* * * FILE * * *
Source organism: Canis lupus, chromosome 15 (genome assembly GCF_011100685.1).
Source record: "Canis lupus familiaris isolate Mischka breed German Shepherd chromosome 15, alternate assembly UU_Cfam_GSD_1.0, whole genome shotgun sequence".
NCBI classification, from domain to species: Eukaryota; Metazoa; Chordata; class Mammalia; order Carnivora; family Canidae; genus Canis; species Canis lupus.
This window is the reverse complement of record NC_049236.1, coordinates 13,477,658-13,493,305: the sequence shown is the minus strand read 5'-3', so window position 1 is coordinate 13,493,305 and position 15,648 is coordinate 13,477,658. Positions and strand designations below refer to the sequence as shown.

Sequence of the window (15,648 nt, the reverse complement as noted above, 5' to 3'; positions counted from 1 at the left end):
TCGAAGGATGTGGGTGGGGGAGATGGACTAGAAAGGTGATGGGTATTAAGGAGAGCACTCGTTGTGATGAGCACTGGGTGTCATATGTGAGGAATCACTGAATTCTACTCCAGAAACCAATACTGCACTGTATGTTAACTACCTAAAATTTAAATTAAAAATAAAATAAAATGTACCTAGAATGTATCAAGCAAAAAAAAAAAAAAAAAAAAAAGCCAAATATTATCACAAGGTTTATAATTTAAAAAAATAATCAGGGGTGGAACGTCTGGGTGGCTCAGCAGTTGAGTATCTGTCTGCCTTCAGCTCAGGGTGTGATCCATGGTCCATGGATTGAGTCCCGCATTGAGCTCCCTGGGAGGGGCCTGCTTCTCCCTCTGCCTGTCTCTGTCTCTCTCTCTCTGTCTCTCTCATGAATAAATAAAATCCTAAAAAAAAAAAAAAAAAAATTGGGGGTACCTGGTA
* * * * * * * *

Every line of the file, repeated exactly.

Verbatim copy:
Source organism: Canis lupus, chromosome 15 (genome assembly GCF_011100685.1).
Source record: "Canis lupus familiaris isolate Mischka breed German Shepherd chromosome 15, alternate assembly UU_Cfam_GSD_1.0, whole genome shotgun sequence".
NCBI classification, from domain to species: Eukaryota; Metazoa; Chordata; class Mammalia; order Carnivora; family Canidae; genus Canis; species Canis lupus.
This window is the reverse complement of record NC_049236.1, coordinates 13,477,658-13,493,305: the sequence shown is the minus strand read 5'-3', so window position 1 is coordinate 13,493,305 and position 15,648 is coordinate 13,477,658. Positions and strand designations below refer to the sequence as shown.

Sequence of the window (15,648 nt, the reverse complement as noted above, 5' to 3'; positions counted from 1 at the left end):
TCGAAGGATGTGGGTGGGGGAGATGGACTAGAAAGGTGATGGGTATTAAGGAGAGCACTCGTTGTGATGAGCACTGGGTGTCATATGTGAGGAATCACTGAATTCTACTCCAGAAACCAATACTGCACTGTATGTTAACTACCTAAAATTTAAATTAAAAATAAAATAAAATGTACCTAGAATGTATCAAGCAAAAAAAAAAAAAAAAAAAAAAGCCAAATATTATCACAAGGTTTATAATTTAAAAAAATAATCAGGGGTGGAACGTCTGGGTGGCTCAGCAGTTGAGTATCTGTCTGCCTTCAGCTCAGGGTGTGATCCATGGTCCATGGATTGAGTCCCGCATTGAGCTCCCTGGGAGGGGCCTGCTTCTCCCTCTGCCTGTCTCTGTCTCTCTCTCTCTGTCTCTCTCATGAATAAATAAAATCCTAAAAAAAAAAAAAAAAAAATTGGGGGTACCTGGTA